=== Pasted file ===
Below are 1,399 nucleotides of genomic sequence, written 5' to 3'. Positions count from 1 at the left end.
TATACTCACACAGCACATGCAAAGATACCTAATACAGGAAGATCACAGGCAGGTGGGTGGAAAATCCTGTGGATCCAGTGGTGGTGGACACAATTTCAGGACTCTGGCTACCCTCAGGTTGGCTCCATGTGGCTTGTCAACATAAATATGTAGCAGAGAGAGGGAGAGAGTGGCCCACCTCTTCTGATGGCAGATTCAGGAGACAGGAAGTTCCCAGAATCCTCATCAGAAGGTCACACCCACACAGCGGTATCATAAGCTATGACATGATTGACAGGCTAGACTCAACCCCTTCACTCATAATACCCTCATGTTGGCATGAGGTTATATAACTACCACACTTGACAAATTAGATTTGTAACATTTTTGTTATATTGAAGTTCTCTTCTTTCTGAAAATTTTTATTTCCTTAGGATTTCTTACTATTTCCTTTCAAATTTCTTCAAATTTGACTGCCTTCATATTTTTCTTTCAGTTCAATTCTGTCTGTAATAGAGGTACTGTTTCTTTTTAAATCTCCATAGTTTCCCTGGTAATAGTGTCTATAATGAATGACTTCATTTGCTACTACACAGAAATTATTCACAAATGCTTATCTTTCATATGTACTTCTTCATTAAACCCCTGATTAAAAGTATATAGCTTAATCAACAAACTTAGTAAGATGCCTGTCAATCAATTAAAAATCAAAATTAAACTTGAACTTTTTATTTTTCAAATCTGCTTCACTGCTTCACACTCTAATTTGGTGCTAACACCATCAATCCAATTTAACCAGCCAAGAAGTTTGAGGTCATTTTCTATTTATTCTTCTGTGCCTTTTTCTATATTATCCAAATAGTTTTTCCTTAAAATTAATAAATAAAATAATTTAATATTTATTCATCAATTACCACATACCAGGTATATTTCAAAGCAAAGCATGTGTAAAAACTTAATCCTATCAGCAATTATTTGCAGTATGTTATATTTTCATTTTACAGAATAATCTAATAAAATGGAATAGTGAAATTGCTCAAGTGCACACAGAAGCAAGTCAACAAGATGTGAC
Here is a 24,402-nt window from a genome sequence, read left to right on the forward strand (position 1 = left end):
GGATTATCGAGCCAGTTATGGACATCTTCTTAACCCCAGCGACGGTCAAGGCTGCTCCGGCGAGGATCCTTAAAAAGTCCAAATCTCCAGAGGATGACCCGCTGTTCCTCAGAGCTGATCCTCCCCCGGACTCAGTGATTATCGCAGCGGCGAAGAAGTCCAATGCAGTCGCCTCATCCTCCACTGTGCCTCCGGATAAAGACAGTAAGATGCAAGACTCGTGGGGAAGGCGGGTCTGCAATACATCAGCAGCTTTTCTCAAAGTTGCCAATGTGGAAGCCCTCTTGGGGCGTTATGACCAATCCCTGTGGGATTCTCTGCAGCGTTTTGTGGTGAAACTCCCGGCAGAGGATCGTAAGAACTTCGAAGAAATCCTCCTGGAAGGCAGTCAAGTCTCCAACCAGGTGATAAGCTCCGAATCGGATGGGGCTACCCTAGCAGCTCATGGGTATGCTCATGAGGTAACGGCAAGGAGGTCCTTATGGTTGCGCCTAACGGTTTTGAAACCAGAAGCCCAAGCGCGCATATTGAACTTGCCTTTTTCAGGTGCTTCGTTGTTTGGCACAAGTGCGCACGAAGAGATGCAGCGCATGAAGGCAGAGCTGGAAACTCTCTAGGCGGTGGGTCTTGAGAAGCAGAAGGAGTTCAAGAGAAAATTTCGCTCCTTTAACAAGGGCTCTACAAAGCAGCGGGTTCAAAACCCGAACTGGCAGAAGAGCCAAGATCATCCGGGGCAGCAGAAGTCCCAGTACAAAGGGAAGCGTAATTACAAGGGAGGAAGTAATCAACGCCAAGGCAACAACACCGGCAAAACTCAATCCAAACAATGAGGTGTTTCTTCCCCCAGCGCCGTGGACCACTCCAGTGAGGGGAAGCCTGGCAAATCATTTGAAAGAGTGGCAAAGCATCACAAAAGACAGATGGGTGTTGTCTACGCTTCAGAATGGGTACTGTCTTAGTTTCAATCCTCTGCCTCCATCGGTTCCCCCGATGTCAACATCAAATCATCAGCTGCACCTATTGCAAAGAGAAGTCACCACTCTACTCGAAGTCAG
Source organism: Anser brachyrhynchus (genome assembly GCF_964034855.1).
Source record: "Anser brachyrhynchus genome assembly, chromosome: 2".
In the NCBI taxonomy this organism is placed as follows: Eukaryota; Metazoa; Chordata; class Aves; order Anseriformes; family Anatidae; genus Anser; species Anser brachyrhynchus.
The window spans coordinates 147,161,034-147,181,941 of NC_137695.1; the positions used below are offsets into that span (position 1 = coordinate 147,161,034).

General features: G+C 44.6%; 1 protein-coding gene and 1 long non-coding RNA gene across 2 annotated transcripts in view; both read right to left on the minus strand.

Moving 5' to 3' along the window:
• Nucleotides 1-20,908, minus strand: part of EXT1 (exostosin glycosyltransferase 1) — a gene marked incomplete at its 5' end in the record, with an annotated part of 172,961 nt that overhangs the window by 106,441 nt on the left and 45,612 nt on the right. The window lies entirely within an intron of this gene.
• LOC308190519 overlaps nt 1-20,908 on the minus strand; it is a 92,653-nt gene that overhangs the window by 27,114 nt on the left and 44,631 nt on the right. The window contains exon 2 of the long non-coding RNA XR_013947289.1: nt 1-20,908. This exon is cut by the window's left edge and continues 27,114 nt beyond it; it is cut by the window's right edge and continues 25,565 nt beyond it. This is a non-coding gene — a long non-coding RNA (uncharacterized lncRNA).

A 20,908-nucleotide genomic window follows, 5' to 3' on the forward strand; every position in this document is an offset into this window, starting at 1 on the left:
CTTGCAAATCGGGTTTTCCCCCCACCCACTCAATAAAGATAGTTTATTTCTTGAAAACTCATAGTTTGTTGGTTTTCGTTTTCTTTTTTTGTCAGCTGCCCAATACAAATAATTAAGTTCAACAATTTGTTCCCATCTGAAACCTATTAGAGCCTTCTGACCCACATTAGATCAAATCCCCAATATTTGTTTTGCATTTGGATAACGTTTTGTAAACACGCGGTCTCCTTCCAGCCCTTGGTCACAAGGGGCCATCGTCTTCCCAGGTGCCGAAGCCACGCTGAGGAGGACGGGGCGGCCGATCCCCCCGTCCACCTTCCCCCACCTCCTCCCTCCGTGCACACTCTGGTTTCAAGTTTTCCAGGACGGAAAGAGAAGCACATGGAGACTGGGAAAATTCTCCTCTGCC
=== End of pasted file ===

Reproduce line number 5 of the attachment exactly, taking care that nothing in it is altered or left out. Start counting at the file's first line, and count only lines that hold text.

Source organism: Anser brachyrhynchus (genome assembly GCF_964034855.1).